To me, he actually belongs with the group above as first-round targets. That’s how big a fan of his that I am. He reminds me of Cooper Kupp as a route runner and after the catch. He’s not the best start-and-stop athlete but he’s able to be so shifty in his routes and change direction at speed that he can beat press coverage with ease and create easy windows to throw to for a quarterback. Those same traits are on display once he’s got the ball. While I think he he can play outside if you need him to, I’d just leave him in the slot and let him eat.
George Pickens, Georgia
Pickens didn’t play much this year after injuring his knee in the spring, but he’s still got the juice that made him an immediate impact player in the SEC as a freshman. He’s a pretty thin 6-foot-3, but that also allows him to be a quick guy despite being a tall receiver. He’s effective at every level of the field with 4.47 speed, a big catch radius, and a decisiveness after the catch that lets him make the first defender miss on short routes. Pickens is an extremely fluid big wideout.
John Metchie III, Alabama
Jameson Williams gets the headlines with his deep speed, but Metchie was the one who often kept drives alive for the Crimson Tide. He’s an average NFL athlete but a clear student of the game with crisp route-running ability, sure hands, and toughness. Like his teammate, Metchie is coming off of a knee injury, but he is the sort of well-rounded player who will be a No. 2 receiver in the NFL for a decade.
Jalen Tolbert, South Alabama
“Manipulator” is a word I used often while studying Tolbert. He has the ability change gears during routes that gets defensive backs unsure of what he’s running and leads to separation at all levels of the field. He makes a ton of plays down the field. His game is built on explosive movements and changing tempos.
Jahan Dotson, Penn State
The one guy in this group that I’m probably lower on than the consensus. He’s an explosive player who I think needs to stay in the slot. But when he gets a free release, he’ll find space, and his acceleration is key to getting open and making plays down the field. He’s also a good after-the-catch player who can pick apart a defense like a punt returner in the open field.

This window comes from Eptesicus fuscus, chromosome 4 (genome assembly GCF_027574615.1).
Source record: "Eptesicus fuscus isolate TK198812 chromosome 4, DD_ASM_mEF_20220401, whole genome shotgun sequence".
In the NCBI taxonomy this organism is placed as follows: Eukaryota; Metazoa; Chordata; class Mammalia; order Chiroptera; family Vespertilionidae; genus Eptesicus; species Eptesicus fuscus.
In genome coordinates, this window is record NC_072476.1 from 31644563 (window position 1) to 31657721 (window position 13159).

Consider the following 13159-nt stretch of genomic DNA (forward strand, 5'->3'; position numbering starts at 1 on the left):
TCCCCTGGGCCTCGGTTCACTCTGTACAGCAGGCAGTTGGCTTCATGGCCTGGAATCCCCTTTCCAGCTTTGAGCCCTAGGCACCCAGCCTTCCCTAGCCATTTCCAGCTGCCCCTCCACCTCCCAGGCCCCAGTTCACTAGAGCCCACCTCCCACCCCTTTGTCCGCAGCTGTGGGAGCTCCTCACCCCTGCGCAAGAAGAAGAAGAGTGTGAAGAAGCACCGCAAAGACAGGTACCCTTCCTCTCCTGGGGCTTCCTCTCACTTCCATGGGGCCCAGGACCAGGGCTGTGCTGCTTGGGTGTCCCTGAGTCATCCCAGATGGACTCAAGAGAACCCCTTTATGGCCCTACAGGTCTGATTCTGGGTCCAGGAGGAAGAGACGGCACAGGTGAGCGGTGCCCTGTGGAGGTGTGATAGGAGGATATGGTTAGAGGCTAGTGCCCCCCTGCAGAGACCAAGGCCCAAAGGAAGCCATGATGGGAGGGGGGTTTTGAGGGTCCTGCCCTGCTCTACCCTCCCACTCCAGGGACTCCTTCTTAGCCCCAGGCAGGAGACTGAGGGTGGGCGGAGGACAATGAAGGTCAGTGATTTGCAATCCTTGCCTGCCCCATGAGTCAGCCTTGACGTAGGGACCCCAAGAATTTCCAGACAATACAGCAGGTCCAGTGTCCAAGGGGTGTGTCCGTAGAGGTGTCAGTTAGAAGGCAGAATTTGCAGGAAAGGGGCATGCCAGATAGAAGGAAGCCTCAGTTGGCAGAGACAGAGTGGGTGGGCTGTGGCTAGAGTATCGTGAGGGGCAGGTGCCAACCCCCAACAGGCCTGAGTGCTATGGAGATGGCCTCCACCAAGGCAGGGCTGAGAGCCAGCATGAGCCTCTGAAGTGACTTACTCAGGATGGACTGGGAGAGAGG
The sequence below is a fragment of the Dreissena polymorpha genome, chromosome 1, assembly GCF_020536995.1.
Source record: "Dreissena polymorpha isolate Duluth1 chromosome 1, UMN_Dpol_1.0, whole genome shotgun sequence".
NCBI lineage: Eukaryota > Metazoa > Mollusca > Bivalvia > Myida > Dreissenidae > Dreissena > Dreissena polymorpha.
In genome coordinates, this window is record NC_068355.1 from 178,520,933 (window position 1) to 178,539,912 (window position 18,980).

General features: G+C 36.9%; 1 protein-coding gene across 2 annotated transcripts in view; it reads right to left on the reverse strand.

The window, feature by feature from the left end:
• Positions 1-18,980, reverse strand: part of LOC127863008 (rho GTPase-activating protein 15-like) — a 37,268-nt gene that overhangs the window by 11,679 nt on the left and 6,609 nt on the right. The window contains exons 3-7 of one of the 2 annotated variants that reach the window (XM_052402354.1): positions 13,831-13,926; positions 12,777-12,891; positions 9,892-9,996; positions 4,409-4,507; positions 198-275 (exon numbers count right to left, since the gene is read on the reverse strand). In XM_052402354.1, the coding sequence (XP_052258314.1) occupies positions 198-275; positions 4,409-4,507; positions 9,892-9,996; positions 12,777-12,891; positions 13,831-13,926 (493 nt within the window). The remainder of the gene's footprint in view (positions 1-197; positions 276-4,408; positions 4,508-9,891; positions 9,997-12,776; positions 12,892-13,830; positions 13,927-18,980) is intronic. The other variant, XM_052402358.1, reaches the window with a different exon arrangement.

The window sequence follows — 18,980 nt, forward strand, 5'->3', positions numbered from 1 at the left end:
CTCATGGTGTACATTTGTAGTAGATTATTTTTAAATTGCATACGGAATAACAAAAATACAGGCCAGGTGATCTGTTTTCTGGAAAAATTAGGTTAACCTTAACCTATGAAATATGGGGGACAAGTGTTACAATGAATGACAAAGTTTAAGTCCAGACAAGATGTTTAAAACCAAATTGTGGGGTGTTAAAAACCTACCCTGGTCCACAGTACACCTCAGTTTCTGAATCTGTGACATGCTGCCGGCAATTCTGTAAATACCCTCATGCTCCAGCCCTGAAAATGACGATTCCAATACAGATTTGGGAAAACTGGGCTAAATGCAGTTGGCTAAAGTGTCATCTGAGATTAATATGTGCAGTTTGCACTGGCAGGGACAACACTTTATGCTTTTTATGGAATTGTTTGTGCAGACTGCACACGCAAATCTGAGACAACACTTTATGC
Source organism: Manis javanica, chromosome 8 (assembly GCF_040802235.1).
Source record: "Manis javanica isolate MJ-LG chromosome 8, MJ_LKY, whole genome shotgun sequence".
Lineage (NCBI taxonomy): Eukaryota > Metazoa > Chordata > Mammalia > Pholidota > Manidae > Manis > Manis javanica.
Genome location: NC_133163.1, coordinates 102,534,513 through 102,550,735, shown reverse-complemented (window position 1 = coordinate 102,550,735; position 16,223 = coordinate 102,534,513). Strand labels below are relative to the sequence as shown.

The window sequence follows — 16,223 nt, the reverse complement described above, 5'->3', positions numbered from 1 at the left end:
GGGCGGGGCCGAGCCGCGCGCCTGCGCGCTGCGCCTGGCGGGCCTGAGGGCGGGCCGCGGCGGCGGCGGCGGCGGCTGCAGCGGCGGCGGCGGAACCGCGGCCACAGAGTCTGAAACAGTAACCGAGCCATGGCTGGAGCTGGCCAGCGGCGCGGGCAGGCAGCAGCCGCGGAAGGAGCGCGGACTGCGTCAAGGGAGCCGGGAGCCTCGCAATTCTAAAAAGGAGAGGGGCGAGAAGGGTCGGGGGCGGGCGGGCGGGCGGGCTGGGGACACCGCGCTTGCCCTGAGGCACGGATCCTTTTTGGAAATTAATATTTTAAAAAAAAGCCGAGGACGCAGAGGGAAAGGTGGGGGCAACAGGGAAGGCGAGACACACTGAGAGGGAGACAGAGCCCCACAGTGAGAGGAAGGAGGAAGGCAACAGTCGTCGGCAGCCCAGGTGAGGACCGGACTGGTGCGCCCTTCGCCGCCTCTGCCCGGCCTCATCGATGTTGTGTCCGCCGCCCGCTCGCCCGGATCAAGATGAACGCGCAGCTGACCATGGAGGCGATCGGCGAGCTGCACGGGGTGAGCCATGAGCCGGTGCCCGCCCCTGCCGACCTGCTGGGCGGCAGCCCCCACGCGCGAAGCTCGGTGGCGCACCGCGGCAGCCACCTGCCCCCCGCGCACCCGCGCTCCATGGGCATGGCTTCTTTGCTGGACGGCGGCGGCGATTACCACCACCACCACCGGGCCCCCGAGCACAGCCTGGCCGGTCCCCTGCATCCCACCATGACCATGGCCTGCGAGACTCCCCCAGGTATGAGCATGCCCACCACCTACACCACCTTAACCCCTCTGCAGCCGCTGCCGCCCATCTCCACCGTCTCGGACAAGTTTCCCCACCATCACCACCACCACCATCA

Calvin Austin III, Memphis
Austin is a slot-gadget type player at 5-foot-7, 170 pounds. But his 4.32 speed pops on tape, and if you don’t get your hands on him at the line of scrimmage, he’s going to make you look silly. He can take the top off the defense or create problems in the screen game or taking a handoff.
Khalil Shakir, Boise State
The ball skills stand out when you watch Shakir. He’s another guy that you probably want to play in the slot and get him free releases because that’s when he’s at his most dangerous. He’s a fun watch, too, a player who made a ton of one-handed and acrobatic sideline catches in college.
Alec Pierce, Cincinnati
Pierce is a 6-foot-3 receiver who can really run. When he is able to win off the line of scrimmage, he can separate deep and make plays on the ball. He’s got a good feel for where holes are in a zone, and he’s sure handed, too. His movements are kind of Mike Evans-ish, even if he’s not quite as big.
That’s a lot of names, which hopefully illustrates the depth of this draft class at receiver and shows that the Cowboys have plenty of options. And while none of them will replace Amari Cooper by becoming the Cowboys’ first receiving option as a rookie, that doesn’t mean the right one can’t combine with Lamb and Gallup to give Dallas a stellar receiving corps.
I would also advise you to play detective if you want to narrow down this list. Each NFL team leading up to the draft can have up to 30 prospects visit their facility to get to know them better, and so far we know four of the ones coming to Dallas. Treylon Burks and Chris Olave are two of those, which tells you the Cowboys are absolutely interested in the receivers at the top of this class. NFL teams don’t spend these visits frivolously. If a name is on there, the team is either already interested, or they want additional background to get comfortable with him.
Whichever direction Dallas goes, going into next season without Cooper won’t kill this team. It’s just going to give you another young receiver’s jersey to buy.